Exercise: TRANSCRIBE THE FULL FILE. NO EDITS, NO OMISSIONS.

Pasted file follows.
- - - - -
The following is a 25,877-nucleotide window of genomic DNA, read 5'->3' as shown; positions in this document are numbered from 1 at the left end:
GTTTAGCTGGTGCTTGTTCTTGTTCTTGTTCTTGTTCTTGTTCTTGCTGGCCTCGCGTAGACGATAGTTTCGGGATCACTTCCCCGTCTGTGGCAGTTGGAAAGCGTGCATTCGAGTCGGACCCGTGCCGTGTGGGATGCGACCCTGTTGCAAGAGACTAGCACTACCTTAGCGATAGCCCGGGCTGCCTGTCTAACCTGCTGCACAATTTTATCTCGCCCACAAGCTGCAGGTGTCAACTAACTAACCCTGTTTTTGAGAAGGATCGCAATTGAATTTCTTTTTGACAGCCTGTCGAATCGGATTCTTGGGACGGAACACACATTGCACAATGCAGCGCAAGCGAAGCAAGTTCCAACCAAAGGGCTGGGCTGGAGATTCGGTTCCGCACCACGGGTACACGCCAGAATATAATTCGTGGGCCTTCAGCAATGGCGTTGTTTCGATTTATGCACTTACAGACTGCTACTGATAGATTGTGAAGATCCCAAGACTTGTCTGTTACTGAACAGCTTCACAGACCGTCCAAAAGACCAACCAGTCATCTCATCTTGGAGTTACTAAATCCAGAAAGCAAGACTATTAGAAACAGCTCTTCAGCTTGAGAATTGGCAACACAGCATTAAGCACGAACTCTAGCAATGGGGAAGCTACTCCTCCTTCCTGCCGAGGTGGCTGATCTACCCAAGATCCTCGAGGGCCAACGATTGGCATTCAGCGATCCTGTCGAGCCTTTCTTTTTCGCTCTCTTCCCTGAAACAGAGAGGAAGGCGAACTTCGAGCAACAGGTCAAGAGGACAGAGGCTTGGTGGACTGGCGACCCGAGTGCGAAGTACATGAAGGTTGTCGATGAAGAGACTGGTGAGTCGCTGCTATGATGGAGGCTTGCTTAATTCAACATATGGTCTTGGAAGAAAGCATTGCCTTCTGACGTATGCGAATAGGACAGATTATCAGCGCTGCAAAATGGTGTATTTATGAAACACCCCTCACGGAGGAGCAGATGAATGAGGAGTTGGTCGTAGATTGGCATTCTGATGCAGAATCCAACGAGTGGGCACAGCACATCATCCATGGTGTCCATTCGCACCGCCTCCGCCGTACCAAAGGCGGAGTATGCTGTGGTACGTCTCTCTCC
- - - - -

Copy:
The following is a 25,877-nucleotide window of genomic DNA, read 5'->3' as shown; positions in this document are numbered from 1 at the left end:
GTTTAGCTGGTGCTTGTTCTTGTTCTTGTTCTTGTTCTTGTTCTTGCTGGCCTCGCGTAGACGATAGTTTCGGGATCACTTCCCCGTCTGTGGCAGTTGGAAAGCGTGCATTCGAGTCGGACCCGTGCCGTGTGGGATGCGACCCTGTTGCAAGAGACTAGCACTACCTTAGCGATAGCCCGGGCTGCCTGTCTAACCTGCTGCACAATTTTATCTCGCCCACAAGCTGCAGGTGTCAACTAACTAACCCTGTTTTTGAGAAGGATCGCAATTGAATTTCTTTTTGACAGCCTGTCGAATCGGATTCTTGGGACGGAACACACATTGCACAATGCAGCGCAAGCGAAGCAAGTTCCAACCAAAGGGCTGGGCTGGAGATTCGGTTCCGCACCACGGGTACACGCCAGAATATAATTCGTGGGCCTTCAGCAATGGCGTTGTTTCGATTTATGCACTTACAGACTGCTACTGATAGATTGTGAAGATCCCAAGACTTGTCTGTTACTGAACAGCTTCACAGACCGTCCAAAAGACCAACCAGTCATCTCATCTTGGAGTTACTAAATCCAGAAAGCAAGACTATTAGAAACAGCTCTTCAGCTTGAGAATTGGCAACACAGCATTAAGCACGAACTCTAGCAATGGGGAAGCTACTCCTCCTTCCTGCCGAGGTGGCTGATCTACCCAAGATCCTCGAGGGCCAACGATTGGCATTCAGCGATCCTGTCGAGCCTTTCTTTTTCGCTCTCTTCCCTGAAACAGAGAGGAAGGCGAACTTCGAGCAACAGGTCAAGAGGACAGAGGCTTGGTGGACTGGCGACCCGAGTGCGAAGTACATGAAGGTTGTCGATGAAGAGACTGGTGAGTCGCTGCTATGATGGAGGCTTGCTTAATTCAACATATGGTCTTGGAAGAAAGCATTGCCTTCTGACGTATGCGAATAGGACAGATTATCAGCGCTGCAAAATGGTGTATTTATGAAACACCCCTCACGGAGGAGCAGATGAATGAGGAGTTGGTCGTAGATTGGCATTCTGATGCAGAATCCAACGAGTGGGCACAGCACATCATCCATGGTGTCCATTCGCACCGCCTCCGCCGTACCAAAGGCGGAGTATGCTGTGGTACGTCTCTCTCC